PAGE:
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Chief Investment Officer's team, 31.05.2020
Markets didn’t pay much attention to geopolitical and social tensions last week, with an intensification of the equity rally. It was a good month: every asset class was positive, led by oil prices, followed by stocks, high yield and emerging market debt. The backdrop indeed is a perfect combination of a credible economic rebound in H2, meeting high liquidity and low interest rates.
On the macro front, Friday’s consumer report in the US was stunning: consumer spending plunged 13.6% in April, slightly more than expected, but personal incomes were up 10%, boosted by social benefits, which resulted in a record high savings rate, close to 33%. This illustrates the magnitude of the stimulus but also the potential for consumption to rebound, especially as in the meantime, inflation collapsed. Crucial economic data will be released in the week ahead: global PMIs for May, and the US monthly job report on Friday will give precious cues on the timing of the recovery. PMIs for China are just out as we write. Services remain strong but manufacturing number is weaker than in April – global demand is needed to run China’s factories at full capacity and rising tensions with the US are clouding the outlook.
The positive macro scenario is fully priced-in, but the combination of pessimistic positioning and room for further rotation towards cyclical sectors could support markets, especially as restrictions are being eased in India, Indonesia and soon in New York City. Our positioning is unchanged. Year-to-date, our three profiles are down less than -1%, -3% and -7% respectively.
Usually the United States make financial market headlines, but this time Europe’s turn has come. It has taken the COVID-19 crisis to crystallise the urgency in the euro area for extraordinary measures aimed at shifting it in the direction of a fiscal union from a monetary one, rather than a well thought-out design of the European leaders eager to confer more stability to the common project. In the same way that authentic family bonds become stronger when tested during harsh times, Angela Merkel and Emmanuel Macron have decided that the challenges posed by the pandemic require closer ties at a European level, or the union risks unravelling.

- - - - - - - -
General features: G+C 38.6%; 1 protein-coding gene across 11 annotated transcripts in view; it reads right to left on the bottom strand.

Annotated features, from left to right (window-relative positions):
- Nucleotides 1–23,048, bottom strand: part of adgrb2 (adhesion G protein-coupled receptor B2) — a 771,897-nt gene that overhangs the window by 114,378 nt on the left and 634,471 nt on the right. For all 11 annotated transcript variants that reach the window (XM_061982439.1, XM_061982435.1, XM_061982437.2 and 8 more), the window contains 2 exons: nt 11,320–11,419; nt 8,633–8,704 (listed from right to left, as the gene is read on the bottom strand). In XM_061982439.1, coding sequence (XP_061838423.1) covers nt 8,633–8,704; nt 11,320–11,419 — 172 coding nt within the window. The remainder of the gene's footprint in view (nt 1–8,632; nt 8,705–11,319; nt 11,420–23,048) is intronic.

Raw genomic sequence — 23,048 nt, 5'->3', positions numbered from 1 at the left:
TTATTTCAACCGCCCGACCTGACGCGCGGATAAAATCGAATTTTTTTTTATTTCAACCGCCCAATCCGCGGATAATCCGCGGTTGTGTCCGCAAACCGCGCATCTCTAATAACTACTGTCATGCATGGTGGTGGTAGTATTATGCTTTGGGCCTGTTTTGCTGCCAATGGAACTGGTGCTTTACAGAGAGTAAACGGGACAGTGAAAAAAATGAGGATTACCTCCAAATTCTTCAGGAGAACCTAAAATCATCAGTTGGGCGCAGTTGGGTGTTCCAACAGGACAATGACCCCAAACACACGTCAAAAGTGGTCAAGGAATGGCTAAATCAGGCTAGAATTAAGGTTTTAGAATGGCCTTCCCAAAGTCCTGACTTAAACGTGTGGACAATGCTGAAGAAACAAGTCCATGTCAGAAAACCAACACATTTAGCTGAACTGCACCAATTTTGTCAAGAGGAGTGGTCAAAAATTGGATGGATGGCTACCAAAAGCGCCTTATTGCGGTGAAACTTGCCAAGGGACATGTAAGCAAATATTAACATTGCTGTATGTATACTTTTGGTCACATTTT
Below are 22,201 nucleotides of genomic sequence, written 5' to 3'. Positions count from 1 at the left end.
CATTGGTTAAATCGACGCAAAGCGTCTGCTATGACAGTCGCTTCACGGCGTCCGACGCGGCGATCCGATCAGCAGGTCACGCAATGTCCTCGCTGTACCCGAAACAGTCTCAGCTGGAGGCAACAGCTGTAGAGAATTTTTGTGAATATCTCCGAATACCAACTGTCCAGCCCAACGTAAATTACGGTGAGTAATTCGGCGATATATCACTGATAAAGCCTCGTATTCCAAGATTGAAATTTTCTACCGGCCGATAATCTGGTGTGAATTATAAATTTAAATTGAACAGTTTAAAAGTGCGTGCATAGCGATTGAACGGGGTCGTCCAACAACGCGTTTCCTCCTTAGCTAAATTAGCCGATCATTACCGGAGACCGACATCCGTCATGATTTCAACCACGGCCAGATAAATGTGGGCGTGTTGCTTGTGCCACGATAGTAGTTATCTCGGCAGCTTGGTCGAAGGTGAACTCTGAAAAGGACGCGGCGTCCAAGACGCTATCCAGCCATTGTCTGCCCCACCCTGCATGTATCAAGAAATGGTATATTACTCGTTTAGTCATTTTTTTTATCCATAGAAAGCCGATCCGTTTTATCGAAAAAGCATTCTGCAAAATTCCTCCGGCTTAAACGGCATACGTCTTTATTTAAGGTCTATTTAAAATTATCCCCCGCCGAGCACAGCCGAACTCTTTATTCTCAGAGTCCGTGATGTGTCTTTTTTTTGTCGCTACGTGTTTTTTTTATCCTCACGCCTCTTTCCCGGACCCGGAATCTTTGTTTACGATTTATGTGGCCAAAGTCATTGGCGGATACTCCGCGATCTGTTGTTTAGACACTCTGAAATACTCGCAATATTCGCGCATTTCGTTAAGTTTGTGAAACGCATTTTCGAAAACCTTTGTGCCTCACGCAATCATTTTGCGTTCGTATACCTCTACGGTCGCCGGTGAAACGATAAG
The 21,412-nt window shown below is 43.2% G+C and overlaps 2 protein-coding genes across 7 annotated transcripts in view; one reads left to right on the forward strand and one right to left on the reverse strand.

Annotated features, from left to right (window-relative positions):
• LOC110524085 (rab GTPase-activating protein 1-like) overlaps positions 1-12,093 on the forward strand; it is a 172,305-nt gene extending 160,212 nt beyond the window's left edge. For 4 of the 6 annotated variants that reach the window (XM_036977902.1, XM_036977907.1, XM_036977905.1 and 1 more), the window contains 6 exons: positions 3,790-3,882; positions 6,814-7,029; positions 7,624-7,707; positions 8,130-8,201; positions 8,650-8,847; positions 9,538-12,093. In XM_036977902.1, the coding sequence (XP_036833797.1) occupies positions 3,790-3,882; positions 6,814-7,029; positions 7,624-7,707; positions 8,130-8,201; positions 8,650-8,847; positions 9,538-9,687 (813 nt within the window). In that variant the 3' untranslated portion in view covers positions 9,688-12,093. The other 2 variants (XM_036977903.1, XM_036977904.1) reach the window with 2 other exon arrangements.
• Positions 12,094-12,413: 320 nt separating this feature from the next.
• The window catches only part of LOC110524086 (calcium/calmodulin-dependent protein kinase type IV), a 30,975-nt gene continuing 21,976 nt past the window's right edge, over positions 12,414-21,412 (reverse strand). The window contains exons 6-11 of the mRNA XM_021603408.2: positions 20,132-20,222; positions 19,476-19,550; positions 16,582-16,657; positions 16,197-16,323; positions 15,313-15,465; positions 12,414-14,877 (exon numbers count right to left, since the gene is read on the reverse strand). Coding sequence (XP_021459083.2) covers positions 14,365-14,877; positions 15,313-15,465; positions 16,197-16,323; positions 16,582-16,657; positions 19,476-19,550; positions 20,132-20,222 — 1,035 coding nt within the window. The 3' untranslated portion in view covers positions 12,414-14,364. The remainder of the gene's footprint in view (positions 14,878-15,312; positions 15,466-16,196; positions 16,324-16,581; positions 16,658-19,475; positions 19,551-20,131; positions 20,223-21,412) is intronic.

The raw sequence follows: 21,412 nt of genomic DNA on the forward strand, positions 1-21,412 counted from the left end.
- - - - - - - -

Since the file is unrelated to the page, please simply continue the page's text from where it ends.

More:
Under their leadership the European Commission announced Wednesday a proposal for a €750bn fund aimed at supporting recovery efforts. This plan marks quite a departure from past initiatives, since the bulk of the proceeds should be allocated in the form of grants to the countries most severely hit by the current crisis. Grants rather than debt make a stark difference, as the rescued countries would not be burdened with unsustainable debt loads and at the same time, with the richest contributors making larger repayments to fund the initiative, the proposal implies the sharing of debt. Hence, although this is not the same as eurobonds, it breaks with the long-held taboo of debt mutualization. While the so-called “frugal four”, Austria, Sweden, Denmark and the Netherlands, will do their utmost to thwart Merkel and Macron’s designs, Germany is well aware that there is no European Union without Italy or Spain, even less so a common market for German exports.